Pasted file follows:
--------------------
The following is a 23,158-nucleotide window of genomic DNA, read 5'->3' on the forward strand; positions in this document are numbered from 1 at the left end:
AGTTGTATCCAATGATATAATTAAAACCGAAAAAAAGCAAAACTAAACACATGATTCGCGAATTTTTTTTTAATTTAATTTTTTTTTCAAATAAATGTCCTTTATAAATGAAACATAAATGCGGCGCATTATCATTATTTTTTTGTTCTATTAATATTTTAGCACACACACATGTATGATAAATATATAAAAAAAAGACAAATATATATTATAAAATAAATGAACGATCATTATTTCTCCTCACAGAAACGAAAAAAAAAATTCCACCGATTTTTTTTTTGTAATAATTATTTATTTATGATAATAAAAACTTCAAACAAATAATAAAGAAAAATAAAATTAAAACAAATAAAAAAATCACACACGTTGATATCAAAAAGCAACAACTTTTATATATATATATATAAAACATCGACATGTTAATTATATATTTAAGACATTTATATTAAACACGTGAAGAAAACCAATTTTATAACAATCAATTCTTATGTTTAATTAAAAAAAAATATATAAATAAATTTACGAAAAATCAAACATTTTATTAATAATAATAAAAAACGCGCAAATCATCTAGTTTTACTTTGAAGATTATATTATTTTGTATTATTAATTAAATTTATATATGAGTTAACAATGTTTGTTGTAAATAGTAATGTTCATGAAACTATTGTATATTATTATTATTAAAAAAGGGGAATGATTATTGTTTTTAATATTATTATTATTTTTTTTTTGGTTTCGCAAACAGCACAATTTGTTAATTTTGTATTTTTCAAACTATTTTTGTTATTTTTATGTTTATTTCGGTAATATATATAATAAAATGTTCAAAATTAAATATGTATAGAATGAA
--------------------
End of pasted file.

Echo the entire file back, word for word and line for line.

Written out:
The following is a 23,158-nucleotide window of genomic DNA, read 5'->3' on the forward strand; positions in this document are numbered from 1 at the left end:
AGTTGTATCCAATGATATAATTAAAACCGAAAAAAAGCAAAACTAAACACATGATTCGCGAATTTTTTTTTAATTTAATTTTTTTTTCAAATAAATGTCCTTTATAAATGAAACATAAATGCGGCGCATTATCATTATTTTTTTGTTCTATTAATATTTTAGCACACACACATGTATGATAAATATATAAAAAAAAGACAAATATATATTATAAAATAAATGAACGATCATTATTTCTCCTCACAGAAACGAAAAAAAAAATTCCACCGATTTTTTTTTTGTAATAATTATTTATTTATGATAATAAAAACTTCAAACAAATAATAAAGAAAAATAAAATTAAAACAAATAAAAAAATCACACACGTTGATATCAAAAAGCAACAACTTTTATATATATATATATAAAACATCGACATGTTAATTATATATTTAAGACATTTATATTAAACACGTGAAGAAAACCAATTTTATAACAATCAATTCTTATGTTTAATTAAAAAAAAATATATAAATAAATTTACGAAAAATCAAACATTTTATTAATAATAATAAAAAACGCGCAAATCATCTAGTTTTACTTTGAAGATTATATTATTTTGTATTATTAATTAAATTTATATATGAGTTAACAATGTTTGTTGTAAATAGTAATGTTCATGAAACTATTGTATATTATTATTATTAAAAAAGGGGAATGATTATTGTTTTTAATATTATTATTATTTTTTTTTTGGTTTCGCAAACAGCACAATTTGTTAATTTTGTATTTTTCAAACTATTTTTGTTATTTTTATGTTTATTTCGGTAATATATATAATAAAATGTTCAAAATTAAATATGTATAGAATGAA